The 90 exhibit subjects were selected by the league and voted on by community members. They will be announced during the summer.

Redistricting changes for South LA one step closer

imageAfter what turned into a nine-hour-long meeting on Wednesday, the Los Angeles Redistricting Commission has moved one step closer to solidifying major changes to the city’s council districts, including those in South Los Angeles.

The commission voted Wednesday night to move the Leimert Park and Baldwin Hills area out of Councilman Bernard Park’s 8th District, and into District 10, represented by City Council President Herb Wesson.

Additionally, Councilwoman Jan Perry lost most of Downtown Los Angeles from her 9th District, including the financial district, Little Tokyo and the Civic Center. Under the new boundaries, District 9 retains only the Staples Center and L.A. Live.

The commission also moved the University of Southern California out of Park’s district and into Perry’s.

All of these moves, which were opposed by the majority of public comment at Wednesday night’s meeting, could serve to further impoverish South Los Angeles, said David Roberts, the 9th District’s representative on the commission.

“It becomes more difficult, especially in the case of Downtown, opportunities to leverage resources from a more affluent, wealthier (area) to south of the 10 Freeway,” said Roberts, who opposed the changes to Districts 8 and 9.

In short, by losing Downtown, Perry’s district becomes one of the poorest districts in the city and will no longer be able to afford much of the redevelopment she has been able to accomplish in the past.

One such example is the South Los Angeles Wetlands Park that opened last week, which was funded in part by resources generated from Downtown, Roberts said.

The case is similar in District 8, which is losing its most thriving economic area to District 10.

“(Leimert Park and Baldwin Vista) are the wealthiest parts of the district … not only economically, but politically too because this is where the Black middle class is,” said Earl Hutchinson, president of the Los Angeles Urban Policy Roundtable. “So you’re essentially lopping one of the parts of the district that has economic and political clout.”

Blighted communities in South Los Angeles, in both the 8th and 9th districts, are at great risk for losing resources that fund not only redevelopment of the area but social programs, as well.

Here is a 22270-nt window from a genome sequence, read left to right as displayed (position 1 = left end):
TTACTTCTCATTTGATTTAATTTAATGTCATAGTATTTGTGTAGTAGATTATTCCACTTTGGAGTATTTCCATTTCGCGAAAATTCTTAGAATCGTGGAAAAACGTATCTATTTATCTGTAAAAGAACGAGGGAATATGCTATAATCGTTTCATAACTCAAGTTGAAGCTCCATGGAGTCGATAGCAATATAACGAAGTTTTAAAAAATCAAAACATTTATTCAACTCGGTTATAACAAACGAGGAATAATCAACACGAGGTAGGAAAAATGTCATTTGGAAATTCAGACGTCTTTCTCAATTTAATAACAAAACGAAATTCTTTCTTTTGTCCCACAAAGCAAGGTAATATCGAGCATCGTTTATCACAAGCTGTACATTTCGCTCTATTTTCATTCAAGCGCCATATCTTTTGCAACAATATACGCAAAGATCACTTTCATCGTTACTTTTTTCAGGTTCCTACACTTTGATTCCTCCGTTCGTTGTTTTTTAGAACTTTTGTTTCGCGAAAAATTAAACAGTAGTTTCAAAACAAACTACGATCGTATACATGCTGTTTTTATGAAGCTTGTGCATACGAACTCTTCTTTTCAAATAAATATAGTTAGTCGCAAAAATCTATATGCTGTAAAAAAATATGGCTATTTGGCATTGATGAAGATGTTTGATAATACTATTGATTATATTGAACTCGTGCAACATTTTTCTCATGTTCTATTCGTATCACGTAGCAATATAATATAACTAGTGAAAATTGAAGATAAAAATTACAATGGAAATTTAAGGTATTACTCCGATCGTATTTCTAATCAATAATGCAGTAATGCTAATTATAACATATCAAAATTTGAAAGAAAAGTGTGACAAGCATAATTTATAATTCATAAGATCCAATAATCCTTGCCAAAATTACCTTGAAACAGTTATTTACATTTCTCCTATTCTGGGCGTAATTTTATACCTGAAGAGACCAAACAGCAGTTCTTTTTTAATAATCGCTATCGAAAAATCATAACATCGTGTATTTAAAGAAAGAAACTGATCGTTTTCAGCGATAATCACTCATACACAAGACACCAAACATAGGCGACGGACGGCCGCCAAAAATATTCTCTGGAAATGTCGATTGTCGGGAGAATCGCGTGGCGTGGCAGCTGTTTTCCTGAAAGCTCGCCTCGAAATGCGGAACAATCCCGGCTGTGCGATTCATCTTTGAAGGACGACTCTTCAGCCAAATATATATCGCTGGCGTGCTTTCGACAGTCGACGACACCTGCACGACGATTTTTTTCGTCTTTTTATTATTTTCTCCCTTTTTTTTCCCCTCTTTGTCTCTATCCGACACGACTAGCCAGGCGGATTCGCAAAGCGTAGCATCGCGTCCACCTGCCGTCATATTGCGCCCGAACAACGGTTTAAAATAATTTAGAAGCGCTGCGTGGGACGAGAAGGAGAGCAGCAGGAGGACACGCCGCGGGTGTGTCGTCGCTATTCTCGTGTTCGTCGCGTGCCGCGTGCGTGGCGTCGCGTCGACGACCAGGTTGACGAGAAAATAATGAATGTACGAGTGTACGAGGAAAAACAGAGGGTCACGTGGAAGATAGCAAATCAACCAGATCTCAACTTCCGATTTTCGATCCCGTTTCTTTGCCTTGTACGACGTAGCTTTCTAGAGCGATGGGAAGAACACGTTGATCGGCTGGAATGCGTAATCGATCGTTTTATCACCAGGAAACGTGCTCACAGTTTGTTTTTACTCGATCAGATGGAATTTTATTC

“I think there is reason for deep concern on the part of the elected officials and constituents in these areas,” Hutchinson said. “The greatest concern is that we in fact will be even further marginalized at City Hall. Our needs, our wishes have not been taken into consideration by the commission.”

In an ideal world, communities like South Los Angeles, should benefit from where district lines are drawn because resources are allocated evenly, giving underserved communities a greater voice, which is crucial now that the Community Redevelopment Agency has been closed down.

“The CRA used to take care of the issues of blight and poverty, but those tools don’t exist anymore to improve the quality of life for those very vulnerable residents,” Roberts said. “And South LA is where those issues are most acute.”

The map approved last night will be available online Saturday. The next schedule hearing is Wednesday, Feb. 22 at 4 p.m. at Los Angeles City Hall.

Mortgage help offered at Convention Center this weekend

imageHomeowners in South Los Angeles who are struggling with their mortgages or being threatened with foreclosure can seek help this weekend at the Los Angeles Convention Center.

The Neighborhood Assistance Corporation of America’s American Dream Tour will be in Los Angeles from Thursday through Monday and all services are completely free.

NACA experts are offering same-day solutions for those hoping to reduce their monthly payments by helping them negotiate with their lenders. They take into consideration budget, income and hardships as well as previous loan information to create modified mortgages.

Those looking to buy homes can sign up for the corporation’s own mortgage plan that touts no downpayment and a 30-year fixed interest rate.

Walk-ins are welcome, but NACA urges people to register online to give lenders time to prepare their file and speedup the day-of process.

You can also visit the registration page to find a list of necessary documents to bring to the workshop.